In the present case, the Magistrate reasoned that although all of Ross' grounds for relief in this habeas petition had been presented to the Pennsylvania Supreme Court, they had been presented in a "procedurally defective manner" which had prevented that court from ruling on their merits. The Magistrate decided that the inclusion of an ineffective assistance of counsel claim required the Pennsylvania Supreme Court, in accordance with its general practice, to refer Ross to his remedies under the PCHA. It appears that in cases where a defendant files an untimely appeal or a petition for allocatur nunc pro tunc, alleging that counsel's ineffectiveness was responsible for the untimeliness of the appeal or petition, the Pennsylvania appellate courts generally dismiss or deny such appeals or petitions without prejudice to the petitioner's right to file a petition under the PCHA, wherein the petitioner could raise his ineffective assistance of appellate counsel claim and request the PCHA court to grant him leave to file an appeal or an allocatur petition nunc pro tunc. See generally Commonwealth v. Miranda, 296 Pa. Super. 441, 442 A.2d 1133 (1982). However, there have been cases where a defendant has alleged (by way of explaining the untimeliness of his petition for allocatur) that his counsel failed to advise him of the the disposition of his direct appeal, and the Pennsylvania Supreme Court apparently has reviewed the petition without regard to its untimely filing. See McClendon v. Jeffes, 578 F. Supp. 115 (E.D. Pa 1983). Indeed, it cannot be determined with certainty the extent to which any denied petition for allocatur -- timely or untimely -- was reviewed "on the merits." In the present case, it is impossible to determine whether the Pennsylvania Supreme Court's brief reference to Ross' PCHA rights was directed to his claims of ineffective assistance of counsel, the claims he raised in his direct appeal, or some combination of those claims.
In Moore v. Fulcomer, No. 84-5036, slip op. (E.D. Pa. February 5, 1985), a state prisoner seeking a writ of habeas corpus in the federal court had, like Ross, filed an untimely petition for allocatur in the Pennsylvania Supreme Court, alleging that his appellate counsel had been ineffective in failing to inform him of the Superior Court's decision. In Moore, as in this case, the Pennsylvania Supreme Court had denied Moore's untimely petition for allocatur without prejudice to his right to seek relief under the PCHA. In Moore, as in this case, all of the claims raised in the habeas petition also had been raised in the petition for allocatur. Judge Pollak of this Court determined that (1) the Pennsylvania Supreme Court's denial of allocatur "without prejudice" constituted a sufficient presentation of Moore's claims to the highest state court for the purposes of the habeas exhaustion requirement, and (2) that Moore was not required to pursue any further remedies under the PCHA. Moore v. Fulcomer, supra, slip op. at 4.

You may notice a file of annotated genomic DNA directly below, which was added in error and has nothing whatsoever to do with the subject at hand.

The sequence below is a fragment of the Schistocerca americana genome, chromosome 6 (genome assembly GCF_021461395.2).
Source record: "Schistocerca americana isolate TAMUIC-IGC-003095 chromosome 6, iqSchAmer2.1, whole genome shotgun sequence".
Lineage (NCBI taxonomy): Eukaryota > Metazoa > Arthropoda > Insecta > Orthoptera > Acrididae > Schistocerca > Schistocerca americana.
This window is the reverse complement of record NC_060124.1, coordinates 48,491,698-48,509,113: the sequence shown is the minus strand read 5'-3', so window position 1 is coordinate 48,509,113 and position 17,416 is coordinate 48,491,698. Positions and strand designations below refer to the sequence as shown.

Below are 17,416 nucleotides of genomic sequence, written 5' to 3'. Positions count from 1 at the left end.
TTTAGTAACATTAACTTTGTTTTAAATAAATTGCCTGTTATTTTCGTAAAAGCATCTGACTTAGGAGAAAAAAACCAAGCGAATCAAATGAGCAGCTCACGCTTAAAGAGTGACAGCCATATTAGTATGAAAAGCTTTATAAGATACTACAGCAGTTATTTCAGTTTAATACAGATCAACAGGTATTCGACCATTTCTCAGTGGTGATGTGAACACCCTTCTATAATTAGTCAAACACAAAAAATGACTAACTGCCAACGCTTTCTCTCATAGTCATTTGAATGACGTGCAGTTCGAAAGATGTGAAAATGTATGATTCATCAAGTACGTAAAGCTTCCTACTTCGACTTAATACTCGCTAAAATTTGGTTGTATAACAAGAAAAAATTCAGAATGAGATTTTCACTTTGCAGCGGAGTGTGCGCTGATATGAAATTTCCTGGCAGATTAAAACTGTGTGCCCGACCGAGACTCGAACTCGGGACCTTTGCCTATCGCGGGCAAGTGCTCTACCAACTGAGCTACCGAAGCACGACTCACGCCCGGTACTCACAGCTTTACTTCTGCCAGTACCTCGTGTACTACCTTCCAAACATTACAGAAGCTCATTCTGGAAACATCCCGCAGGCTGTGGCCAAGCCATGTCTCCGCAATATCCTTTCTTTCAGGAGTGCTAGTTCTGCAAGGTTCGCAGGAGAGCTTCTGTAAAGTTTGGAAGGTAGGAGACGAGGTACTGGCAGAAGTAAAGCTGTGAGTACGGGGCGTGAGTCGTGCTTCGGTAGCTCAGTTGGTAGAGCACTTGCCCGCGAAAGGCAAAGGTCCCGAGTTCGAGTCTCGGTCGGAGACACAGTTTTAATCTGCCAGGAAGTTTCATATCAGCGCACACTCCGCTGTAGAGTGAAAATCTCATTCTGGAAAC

All of the claims raised by Ross in this habeas petition were presented to the Superior Court and to the Pennsylvania Supreme Court in his petition for allocatur. He has filed two previous petitions for a writ of habeas corpus in this Court, and after the dismissals of each of those two petitions, he dutifully attempted, without the benefit of counsel, to comply with this Court's directions. It would be fundamentally unfair to now require him to return once again to the state court to commence a PCHA proceeding, apparently with respect to an isolated claim of ineffective assistance of counsel (a claim he is not pressing before this Court), solely in order to seek leave to file another petition for allocatur nunc pro tunc in which he may again present his claims to the Pennsylvania Supreme Court. Such a requirement would consume months of additional and unnecessary litigation. Furthermore, it must be noted that many petitioners for habeas relief in the federal court who have failed to present any petition for allocatur to the Pennsylvania Supreme Court have been deemed to have exhausted their state remedies (because filing a petition for allocatur nunc pro tunc was determined to be futile), and have received a review of the merits of their habeas petitions so long as there is no evidence in the record that their failure to present their claims to the Pennsylvania Supreme Court was a "deliberate by-pass" of the appellate process. See, e.g., Thomas v. Zimmerman, 583 F. Supp. 701 (E.D. Pa. 1984); Almeida v. Jeffes, 566 F. Supp. 852 (E.D. Pa. 1983); Choice v. Pennsylvania Board of Parole, 448 F. Supp. 294 (M.D. Pa. 1977); cf. Beaty v. Patton, 700 F.2d ...